One other thing. If your children are bright and hard working they will be fine. They may just need throwing in the deep end of the pool to allow them to find out what their priorities are.

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Re: One step forward....

#163996

Postby sg31 » September 3rd, 2018, 8:44 pm

didds wrote:Thank you all. And apologies for the at times bizarre typos in my OP.

Technical (IT) background. Id happily consider a carer change - but there's nothing I could do for 10-15 years of likely work life left with a salary at a level to support everything I need to help support.

Hobbies... well... I am immersed in them to be honest. I realise I have an issue over "not doing anything" ... so I do loads! Coach sport to a youth squad, member of four local am dram/opera/musical theatre/drama groups, run+cycle+swim, active local CAMRA member (brewery liaison officer, branch organiser), volunteer for local events etc. This past week has seen me compere two days of a local festival, marshal at a carnival, complete my ninth week of couch to five k, do a 40 hour work week, revisit my 8WBSD diet to sort my diabetes out, This week Ive opera and two different concert rehearsals, coaching x 2, and a trip to an agricultural show.

didds


Wow, How do you manage to fit all that in? Do you think you might be overcompensating? I'm retired and I don't think I could cope with that lot.

Seriously you might want to pick the ones you really enjoy and cut a couple of others out.

You say you need your current salary to support all the things you need to help support. How about reducing the things you need to support? Are they all essential? Imagine for a moment that you lost your job and could only find another at 70% of your current income, what would have to go? How would you change things so that you could manage on the new income? Hopefully if you can be brutally honest with yourself it will give you some ideas on what you can change.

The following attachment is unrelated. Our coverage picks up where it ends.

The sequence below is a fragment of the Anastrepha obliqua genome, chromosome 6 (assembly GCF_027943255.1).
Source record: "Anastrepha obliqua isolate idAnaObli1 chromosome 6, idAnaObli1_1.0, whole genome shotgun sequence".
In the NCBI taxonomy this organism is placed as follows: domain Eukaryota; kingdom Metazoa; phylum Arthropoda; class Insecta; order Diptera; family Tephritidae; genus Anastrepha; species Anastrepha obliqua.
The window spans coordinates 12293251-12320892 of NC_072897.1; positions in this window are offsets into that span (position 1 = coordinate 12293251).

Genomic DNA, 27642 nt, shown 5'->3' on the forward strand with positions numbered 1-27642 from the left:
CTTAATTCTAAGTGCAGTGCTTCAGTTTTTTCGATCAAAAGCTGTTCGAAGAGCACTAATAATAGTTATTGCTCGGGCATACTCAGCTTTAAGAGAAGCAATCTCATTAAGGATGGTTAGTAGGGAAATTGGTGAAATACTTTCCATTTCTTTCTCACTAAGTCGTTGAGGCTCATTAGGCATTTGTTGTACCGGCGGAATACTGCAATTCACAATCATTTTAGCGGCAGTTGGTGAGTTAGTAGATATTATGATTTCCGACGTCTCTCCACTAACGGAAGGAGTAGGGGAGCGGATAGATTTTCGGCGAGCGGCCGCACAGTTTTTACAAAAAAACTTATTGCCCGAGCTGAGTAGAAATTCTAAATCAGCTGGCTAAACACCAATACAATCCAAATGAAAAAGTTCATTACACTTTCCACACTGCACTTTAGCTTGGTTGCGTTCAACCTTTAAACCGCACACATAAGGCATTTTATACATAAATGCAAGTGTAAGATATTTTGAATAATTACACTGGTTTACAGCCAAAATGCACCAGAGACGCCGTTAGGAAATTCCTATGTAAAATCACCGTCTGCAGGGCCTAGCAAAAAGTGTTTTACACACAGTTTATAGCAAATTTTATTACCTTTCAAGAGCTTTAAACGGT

I was a workaholic until I almost had a nervous breakdown, I could feel myself losing control but I felt obligated to keep working extremely long hours to avoid disappointing long term clients. I avoided the breakdown because I had a small accident which involved a large nail embedded deep in my foot. My own fault I was tired and rushing. I was so shocked I sat down and wept for ages, I couldn't stop. I realised I couldn't carry on like that.

Sometimes the things we think are essential aren't really, it's just our mind set that is wrong. You are at that age where you are going to have to look after yourself. You need to cultivate a little selfishness, you can always say no when people want something. You are not much use to anyone if you are dead.

I hope this helps.

didds
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Re: One step forward....

#164003

Postby didds » September 3rd, 2018, 9:26 pm

sg31 wrote:[
Wow, How do you manage to fit all that in?


well I don't watch TV for a start. I also work from home so I have eg two hours a day I'm not commuting, five days a week...

Seriously you might want to pick the ones you really enjoy and cut a couple of others out.


I enjoy them all :-)

You say you need your current salary to support all the things you need to help support. How about reducing the things you need to support?